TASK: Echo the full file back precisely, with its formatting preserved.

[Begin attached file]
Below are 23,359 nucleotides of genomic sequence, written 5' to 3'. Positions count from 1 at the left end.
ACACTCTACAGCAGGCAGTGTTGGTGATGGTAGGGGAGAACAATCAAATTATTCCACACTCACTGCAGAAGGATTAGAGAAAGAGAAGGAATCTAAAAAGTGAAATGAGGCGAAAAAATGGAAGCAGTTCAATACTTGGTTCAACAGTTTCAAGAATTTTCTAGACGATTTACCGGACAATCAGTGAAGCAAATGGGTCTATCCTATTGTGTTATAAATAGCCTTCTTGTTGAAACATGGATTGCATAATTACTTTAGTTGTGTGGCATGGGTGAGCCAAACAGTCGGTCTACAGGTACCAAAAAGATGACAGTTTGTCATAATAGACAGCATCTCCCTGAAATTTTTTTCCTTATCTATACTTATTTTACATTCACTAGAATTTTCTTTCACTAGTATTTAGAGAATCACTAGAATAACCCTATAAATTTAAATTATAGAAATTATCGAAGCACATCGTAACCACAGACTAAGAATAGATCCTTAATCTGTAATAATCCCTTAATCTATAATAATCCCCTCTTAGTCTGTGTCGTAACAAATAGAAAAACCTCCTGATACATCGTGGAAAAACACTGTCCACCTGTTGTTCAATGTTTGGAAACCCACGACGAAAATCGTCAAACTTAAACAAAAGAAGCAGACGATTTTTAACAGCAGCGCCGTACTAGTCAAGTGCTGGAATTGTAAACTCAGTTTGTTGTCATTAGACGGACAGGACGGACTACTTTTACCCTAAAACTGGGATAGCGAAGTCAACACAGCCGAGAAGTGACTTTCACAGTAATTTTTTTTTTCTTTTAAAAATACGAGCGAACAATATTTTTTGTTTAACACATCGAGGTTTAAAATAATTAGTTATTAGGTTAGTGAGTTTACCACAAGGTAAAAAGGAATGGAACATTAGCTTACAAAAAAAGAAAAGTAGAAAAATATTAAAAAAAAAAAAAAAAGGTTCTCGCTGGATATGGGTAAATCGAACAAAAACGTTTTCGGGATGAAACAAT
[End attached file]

Below are 23,359 nucleotides of genomic sequence, written 5' to 3'. Positions count from 1 at the left end.
ACACTCTACAGCAGGCAGTGTTGGTGATGGTAGGGGAGAACAATCAAATTATTCCACACTCACTGCAGAAGGATTAGAGAAAGAGAAGGAATCTAAAAAGTGAAATGAGGCGAAAAAATGGAAGCAGTTCAATACTTGGTTCAACAGTTTCAAGAATTTTCTAGACGATTTACCGGACAATCAGTGAAGCAAATGGGTCTATCCTATTGTGTTATAAATAGCCTTCTTGTTGAAACATGGATTGCATAATTACTTTAGTTGTGTGGCATGGGTGAGCCAAACAGTCGGTCTACAGGTACCAAAAAGATGACAGTTTGTCATAATAGACAGCATCTCCCTGAAATTTTTTTCCTTATCTATACTTATTTTACATTCACTAGAATTTTCTTTCACTAGTATTTAGAGAATCACTAGAATAACCCTATAAATTTAAATTATAGAAATTATCGAAGCACATCGTAACCACAGACTAAGAATAGATCCTTAATCTGTAATAATCCCTTAATCTATAATAATCCCCTCTTAGTCTGTGTCGTAACAAATAGAAAAACCTCCTGATACATCGTGGAAAAACACTGTCCACCTGTTGTTCAATGTTTGGAAACCCACGACGAAAATCGTCAAACTTAAACAAAAGAAGCAGACGATTTTTAACAGCAGCGCCGTACTAGTCAAGTGCTGGAATTGTAAACTCAGTTTGTTGTCATTAGACGGACAGGACGGACTACTTTTACCCTAAAACTGGGATAGCGAAGTCAACACAGCCGAGAAGTGACTTTCACAGTAATTTTTTTTTTCTTTTAAAAATACGAGCGAACAATATTTTTTGTTTAACACATCGAGGTTTAAAATAATTAGTTATTAGGTTAGTGAGTTTACCACAAGGTAAAAAGGAATGGAACATTAGCTTACAAAAAAAGAAAAGTAGAAAAATATTAAAAAAAAAAAAAAAAGGTTCTCGCTGGATATGGGTAAATCGAACAAAAACGTTTTCGGGATGAAACAAT